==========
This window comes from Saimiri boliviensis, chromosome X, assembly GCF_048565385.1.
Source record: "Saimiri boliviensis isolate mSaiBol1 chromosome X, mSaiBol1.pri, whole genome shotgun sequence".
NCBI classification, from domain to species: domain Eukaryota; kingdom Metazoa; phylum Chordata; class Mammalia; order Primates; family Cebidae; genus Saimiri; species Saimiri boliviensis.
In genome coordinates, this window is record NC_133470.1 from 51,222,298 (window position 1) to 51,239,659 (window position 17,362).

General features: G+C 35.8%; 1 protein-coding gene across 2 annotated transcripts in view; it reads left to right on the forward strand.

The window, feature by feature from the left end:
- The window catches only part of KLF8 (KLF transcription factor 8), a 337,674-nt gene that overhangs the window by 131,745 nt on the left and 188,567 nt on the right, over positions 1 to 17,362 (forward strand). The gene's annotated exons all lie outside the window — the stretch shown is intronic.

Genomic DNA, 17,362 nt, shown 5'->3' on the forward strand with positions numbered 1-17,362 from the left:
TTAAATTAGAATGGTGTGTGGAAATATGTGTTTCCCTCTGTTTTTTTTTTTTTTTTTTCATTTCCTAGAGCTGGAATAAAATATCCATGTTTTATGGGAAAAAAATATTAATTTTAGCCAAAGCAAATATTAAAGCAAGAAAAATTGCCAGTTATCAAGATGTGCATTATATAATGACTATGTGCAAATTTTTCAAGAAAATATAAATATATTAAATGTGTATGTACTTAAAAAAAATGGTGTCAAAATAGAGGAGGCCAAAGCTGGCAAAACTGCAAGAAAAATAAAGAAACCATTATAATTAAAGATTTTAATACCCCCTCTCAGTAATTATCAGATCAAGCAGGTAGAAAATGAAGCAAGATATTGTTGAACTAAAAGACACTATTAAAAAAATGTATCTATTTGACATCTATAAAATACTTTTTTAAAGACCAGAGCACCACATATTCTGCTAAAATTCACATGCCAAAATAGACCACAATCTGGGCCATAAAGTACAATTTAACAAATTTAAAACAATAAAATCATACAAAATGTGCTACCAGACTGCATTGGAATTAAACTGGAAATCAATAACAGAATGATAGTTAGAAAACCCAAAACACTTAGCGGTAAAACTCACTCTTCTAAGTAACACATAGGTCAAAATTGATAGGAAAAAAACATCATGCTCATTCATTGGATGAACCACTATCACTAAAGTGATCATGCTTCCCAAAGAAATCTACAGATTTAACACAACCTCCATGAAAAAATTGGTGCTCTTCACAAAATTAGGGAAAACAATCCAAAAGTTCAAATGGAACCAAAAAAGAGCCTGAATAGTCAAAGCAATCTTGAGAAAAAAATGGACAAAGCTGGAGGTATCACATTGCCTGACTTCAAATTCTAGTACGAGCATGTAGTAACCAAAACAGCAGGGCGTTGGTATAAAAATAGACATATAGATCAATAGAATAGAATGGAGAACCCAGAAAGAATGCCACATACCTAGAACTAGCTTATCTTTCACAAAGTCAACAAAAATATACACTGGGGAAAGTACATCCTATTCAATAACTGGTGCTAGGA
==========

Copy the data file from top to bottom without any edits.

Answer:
This window comes from Saimiri boliviensis, chromosome X, assembly GCF_048565385.1.
Source record: "Saimiri boliviensis isolate mSaiBol1 chromosome X, mSaiBol1.pri, whole genome shotgun sequence".
NCBI classification, from domain to species: domain Eukaryota; kingdom Metazoa; phylum Chordata; class Mammalia; order Primates; family Cebidae; genus Saimiri; species Saimiri boliviensis.
In genome coordinates, this window is record NC_133470.1 from 51,222,298 (window position 1) to 51,239,659 (window position 17,362).

General features: G+C 35.8%; 1 protein-coding gene across 2 annotated transcripts in view; it reads left to right on the forward strand.

The window, feature by feature from the left end:
- The window catches only part of KLF8 (KLF transcription factor 8), a 337,674-nt gene that overhangs the window by 131,745 nt on the left and 188,567 nt on the right, over positions 1 to 17,362 (forward strand). The gene's annotated exons all lie outside the window — the stretch shown is intronic.

Genomic DNA, 17,362 nt, shown 5'->3' on the forward strand with positions numbered 1-17,362 from the left:
TTAAATTAGAATGGTGTGTGGAAATATGTGTTTCCCTCTGTTTTTTTTTTTTTTTTTTCATTTCCTAGAGCTGGAATAAAATATCCATGTTTTATGGGAAAAAAATATTAATTTTAGCCAAAGCAAATATTAAAGCAAGAAAAATTGCCAGTTATCAAGATGTGCATTATATAATGACTATGTGCAAATTTTTCAAGAAAATATAAATATATTAAATGTGTATGTACTTAAAAAAAATGGTGTCAAAATAGAGGAGGCCAAAGCTGGCAAAACTGCAAGAAAAATAAAGAAACCATTATAATTAAAGATTTTAATACCCCCTCTCAGTAATTATCAGATCAAGCAGGTAGAAAATGAAGCAAGATATTGTTGAACTAAAAGACACTATTAAAAAAATGTATCTATTTGACATCTATAAAATACTTTTTTAAAGACCAGAGCACCACATATTCTGCTAAAATTCACATGCCAAAATAGACCACAATCTGGGCCATAAAGTACAATTTAACAAATTTAAAACAATAAAATCATACAAAATGTGCTACCAGACTGCATTGGAATTAAACTGGAAATCAATAACAGAATGATAGTTAGAAAACCCAAAACACTTAGCGGTAAAACTCACTCTTCTAAGTAACACATAGGTCAAAATTGATAGGAAAAAAACATCATGCTCATTCATTGGATGAACCACTATCACTAAAGTGATCATGCTTCCCAAAGAAATCTACAGATTTAACACAACCTCCATGAAAAAATTGGTGCTCTTCACAAAATTAGGGAAAACAATCCAAAAGTTCAAATGGAACCAAAAAAGAGCCTGAATAGTCAAAGCAATCTTGAGAAAAAAATGGACAAAGCTGGAGGTATCACATTGCCTGACTTCAAATTCTAGTACGAGCATGTAGTAACCAAAACAGCAGGGCGTTGGTATAAAAATAGACATATAGATCAATAGAATAGAATGGAGAACCCAGAAAGAATGCCACATACCTAGAACTAGCTTATCTTTCACAAAGTCAACAAAAATATACACTGGGGAAAGTACATCCTATTCAATAACTGGTGCTAGGA